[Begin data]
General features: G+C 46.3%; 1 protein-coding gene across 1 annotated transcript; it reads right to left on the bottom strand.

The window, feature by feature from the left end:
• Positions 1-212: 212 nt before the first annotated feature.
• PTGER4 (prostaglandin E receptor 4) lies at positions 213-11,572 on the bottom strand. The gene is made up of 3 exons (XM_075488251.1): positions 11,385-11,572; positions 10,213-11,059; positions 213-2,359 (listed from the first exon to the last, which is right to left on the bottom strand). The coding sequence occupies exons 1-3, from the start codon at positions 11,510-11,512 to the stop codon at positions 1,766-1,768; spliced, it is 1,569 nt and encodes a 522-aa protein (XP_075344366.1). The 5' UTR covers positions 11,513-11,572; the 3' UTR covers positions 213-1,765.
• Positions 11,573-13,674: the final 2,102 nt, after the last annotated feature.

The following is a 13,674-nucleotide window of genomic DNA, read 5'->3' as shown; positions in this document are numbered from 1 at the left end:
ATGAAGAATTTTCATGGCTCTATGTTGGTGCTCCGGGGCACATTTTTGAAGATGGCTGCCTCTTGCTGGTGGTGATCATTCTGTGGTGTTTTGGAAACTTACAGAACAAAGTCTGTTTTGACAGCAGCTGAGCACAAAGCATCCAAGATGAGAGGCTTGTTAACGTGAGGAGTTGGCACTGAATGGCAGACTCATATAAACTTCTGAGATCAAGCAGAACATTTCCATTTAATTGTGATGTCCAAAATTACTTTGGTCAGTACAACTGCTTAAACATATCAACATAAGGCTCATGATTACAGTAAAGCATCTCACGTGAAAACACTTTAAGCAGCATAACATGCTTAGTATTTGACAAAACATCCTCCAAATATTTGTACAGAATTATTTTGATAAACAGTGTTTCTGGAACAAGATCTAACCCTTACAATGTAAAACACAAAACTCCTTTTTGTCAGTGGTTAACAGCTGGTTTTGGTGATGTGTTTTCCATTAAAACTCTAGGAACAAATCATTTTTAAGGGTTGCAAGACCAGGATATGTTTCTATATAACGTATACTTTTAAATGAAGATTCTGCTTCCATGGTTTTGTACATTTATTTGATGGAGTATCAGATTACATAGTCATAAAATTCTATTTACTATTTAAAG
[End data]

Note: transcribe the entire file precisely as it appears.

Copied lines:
General features: G+C 46.3%; 1 protein-coding gene across 1 annotated transcript; it reads right to left on the bottom strand.

The window, feature by feature from the left end:
• Positions 1-212: 212 nt before the first annotated feature.
• PTGER4 (prostaglandin E receptor 4) lies at positions 213-11,572 on the bottom strand. The gene is made up of 3 exons (XM_075488251.1): positions 11,385-11,572; positions 10,213-11,059; positions 213-2,359 (listed from the first exon to the last, which is right to left on the bottom strand). The coding sequence occupies exons 1-3, from the start codon at positions 11,510-11,512 to the stop codon at positions 1,766-1,768; spliced, it is 1,569 nt and encodes a 522-aa protein (XP_075344366.1). The 5' UTR covers positions 11,513-11,572; the 3' UTR covers positions 213-1,765.
• Positions 11,573-13,674: the final 2,102 nt, after the last annotated feature.

The following is a 13,674-nucleotide window of genomic DNA, read 5'->3' as shown; positions in this document are numbered from 1 at the left end:
ATGAAGAATTTTCATGGCTCTATGTTGGTGCTCCGGGGCACATTTTTGAAGATGGCTGCCTCTTGCTGGTGGTGATCATTCTGTGGTGTTTTGGAAACTTACAGAACAAAGTCTGTTTTGACAGCAGCTGAGCACAAAGCATCCAAGATGAGAGGCTTGTTAACGTGAGGAGTTGGCACTGAATGGCAGACTCATATAAACTTCTGAGATCAAGCAGAACATTTCCATTTAATTGTGATGTCCAAAATTACTTTGGTCAGTACAACTGCTTAAACATATCAACATAAGGCTCATGATTACAGTAAAGCATCTCACGTGAAAACACTTTAAGCAGCATAACATGCTTAGTATTTGACAAAACATCCTCCAAATATTTGTACAGAATTATTTTGATAAACAGTGTTTCTGGAACAAGATCTAACCCTTACAATGTAAAACACAAAACTCCTTTTTGTCAGTGGTTAACAGCTGGTTTTGGTGATGTGTTTTCCATTAAAACTCTAGGAACAAATCATTTTTAAGGGTTGCAAGACCAGGATATGTTTCTATATAACGTATACTTTTAAATGAAGATTCTGCTTCCATGGTTTTGTACATTTATTTGATGGAGTATCAGATTACATAGTCATAAAATTCTATTTACTATTTAAAG